Why should I vote?

Maryland voters will go to the polls this year with an open race for a U.S. Senate seat that could help determine control of the body. In addition, voters will choose all eight of the state’s U.S. Representatives — three of which are open seats.

Baltimore voters will decide on competitive races for mayor, City Council president and City Council members for Baltimore’s 14 districts.

Voters in Anne Arundel and Howard counties have school board primaries in select districts.

People 18 years old or older (or will be 18 years old at the time of the General Election on Nov. 5) can register to vote in either the primary or general elections. You must also be a U.S. citizen and a legal resident of Maryland.

Primary elections in Maryland are closed, meaning that only individuals registered as a member of a political party can vote in that party’s primary. You can select your party affiliation when you register to vote.

You are ineligible to vote if you are under guardianship for mental disability and found by a court to be unable to communicate a desire to vote or are in jail for a felony conviction. If you have been convicted of a felony and have completed a court-ordered sentence of imprisonment, you are eligible to vote. If you were convicted of buying or selling votes at any point in the past, however, you will not be eligible to vote.

College students from out of state studying in Maryland can vote in Maryland primary elections if they register to vote using their Maryland address. More information for students can be found here on the Maryland Board of Elections website.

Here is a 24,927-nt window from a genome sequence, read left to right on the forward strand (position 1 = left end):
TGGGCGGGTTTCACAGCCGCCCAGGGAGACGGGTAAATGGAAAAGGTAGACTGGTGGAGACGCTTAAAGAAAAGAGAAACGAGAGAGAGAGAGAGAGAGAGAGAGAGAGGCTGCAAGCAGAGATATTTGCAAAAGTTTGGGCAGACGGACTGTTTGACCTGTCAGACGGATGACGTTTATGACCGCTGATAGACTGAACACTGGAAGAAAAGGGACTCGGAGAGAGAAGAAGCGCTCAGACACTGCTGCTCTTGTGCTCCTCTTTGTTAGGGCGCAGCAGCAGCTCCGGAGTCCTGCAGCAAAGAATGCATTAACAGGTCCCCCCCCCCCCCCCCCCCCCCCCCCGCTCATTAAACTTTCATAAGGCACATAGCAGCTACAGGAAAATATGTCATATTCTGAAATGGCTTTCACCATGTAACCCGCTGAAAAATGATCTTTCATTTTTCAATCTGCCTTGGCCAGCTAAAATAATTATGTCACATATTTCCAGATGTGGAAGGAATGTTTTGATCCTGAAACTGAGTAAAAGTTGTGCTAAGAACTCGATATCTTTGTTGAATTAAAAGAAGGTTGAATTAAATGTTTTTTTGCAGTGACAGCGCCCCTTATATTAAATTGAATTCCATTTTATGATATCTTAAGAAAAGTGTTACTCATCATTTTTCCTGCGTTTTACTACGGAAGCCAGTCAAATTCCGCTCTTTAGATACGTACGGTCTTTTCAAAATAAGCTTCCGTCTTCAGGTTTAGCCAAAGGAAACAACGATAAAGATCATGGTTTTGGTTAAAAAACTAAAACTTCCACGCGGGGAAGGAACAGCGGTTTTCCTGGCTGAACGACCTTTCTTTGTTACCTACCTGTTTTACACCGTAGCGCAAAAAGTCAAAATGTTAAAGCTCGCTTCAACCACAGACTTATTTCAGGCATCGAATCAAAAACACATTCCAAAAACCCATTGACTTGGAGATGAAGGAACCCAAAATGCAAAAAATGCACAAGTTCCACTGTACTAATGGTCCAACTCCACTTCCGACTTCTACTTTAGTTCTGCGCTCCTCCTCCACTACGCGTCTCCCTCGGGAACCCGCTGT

Military personnel, military dependents and civilians living overseas may vote in Maryland elections if their current or most recent U.S. residence was in Maryland.

At the top of the ballot is the state’s presidential primary, though candidates have already clinched the nominations for the Democratic and Republican parties.

Maryland voters will fill an open U.S. Senate seat following Sen. Ben Cardin’s announcement that he will not seek another term. In addition, state residents will vote for all eight of Maryland’s members of the U.S. House of Representatives. Two, U.S. Rep. Dutch Ruppersberger and U.S. Rep. John Sarbanes, have announced they are retiring, while U.S. Rep. David Trone is running for the Senate and will not seek reelection.

In Baltimore, voters will decide whether to give incumbent Democratic Mayor Brandon Scott a second term. Former Mayor Sheila Dixon, attorney Thiru Vignarajah and businessman Bob Wallace are among the Democratic contenders. There is also a Republican primary among three candidates.

Baltimore voters will also elect a City Council president and 14 City Council members, by district, this year.